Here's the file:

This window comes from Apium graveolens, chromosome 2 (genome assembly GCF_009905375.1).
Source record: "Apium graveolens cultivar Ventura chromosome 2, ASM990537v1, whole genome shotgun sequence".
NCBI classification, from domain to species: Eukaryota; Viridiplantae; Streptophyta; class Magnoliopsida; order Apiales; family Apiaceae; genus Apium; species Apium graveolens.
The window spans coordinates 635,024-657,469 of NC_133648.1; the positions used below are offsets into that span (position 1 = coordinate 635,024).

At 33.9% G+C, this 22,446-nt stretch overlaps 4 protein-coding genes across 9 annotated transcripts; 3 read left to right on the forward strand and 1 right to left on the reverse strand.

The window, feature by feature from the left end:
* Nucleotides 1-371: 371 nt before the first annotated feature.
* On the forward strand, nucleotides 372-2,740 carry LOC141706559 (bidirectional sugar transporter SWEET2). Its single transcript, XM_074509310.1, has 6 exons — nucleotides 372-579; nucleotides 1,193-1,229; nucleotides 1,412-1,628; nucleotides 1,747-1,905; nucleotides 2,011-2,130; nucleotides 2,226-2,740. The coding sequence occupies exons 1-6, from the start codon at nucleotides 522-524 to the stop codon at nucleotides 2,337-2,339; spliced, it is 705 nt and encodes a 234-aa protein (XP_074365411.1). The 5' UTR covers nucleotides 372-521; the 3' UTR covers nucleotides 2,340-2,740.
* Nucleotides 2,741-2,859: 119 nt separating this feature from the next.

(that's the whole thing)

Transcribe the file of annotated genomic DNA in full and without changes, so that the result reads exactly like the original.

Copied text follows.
This window comes from Apium graveolens, chromosome 2 (genome assembly GCF_009905375.1).
Source record: "Apium graveolens cultivar Ventura chromosome 2, ASM990537v1, whole genome shotgun sequence".
NCBI classification, from domain to species: Eukaryota; Viridiplantae; Streptophyta; class Magnoliopsida; order Apiales; family Apiaceae; genus Apium; species Apium graveolens.
The window spans coordinates 635,024-657,469 of NC_133648.1; the positions used below are offsets into that span (position 1 = coordinate 635,024).

At 33.9% G+C, this 22,446-nt stretch overlaps 4 protein-coding genes across 9 annotated transcripts; 3 read left to right on the forward strand and 1 right to left on the reverse strand.

The window, feature by feature from the left end:
* Nucleotides 1-371: 371 nt before the first annotated feature.
* On the forward strand, nucleotides 372-2,740 carry LOC141706559 (bidirectional sugar transporter SWEET2). Its single transcript, XM_074509310.1, has 6 exons — nucleotides 372-579; nucleotides 1,193-1,229; nucleotides 1,412-1,628; nucleotides 1,747-1,905; nucleotides 2,011-2,130; nucleotides 2,226-2,740. The coding sequence occupies exons 1-6, from the start codon at nucleotides 522-524 to the stop codon at nucleotides 2,337-2,339; spliced, it is 705 nt and encodes a 234-aa protein (XP_074365411.1). The 5' UTR covers nucleotides 372-521; the 3' UTR covers nucleotides 2,340-2,740.
* Nucleotides 2,741-2,859: 119 nt separating this feature from the next.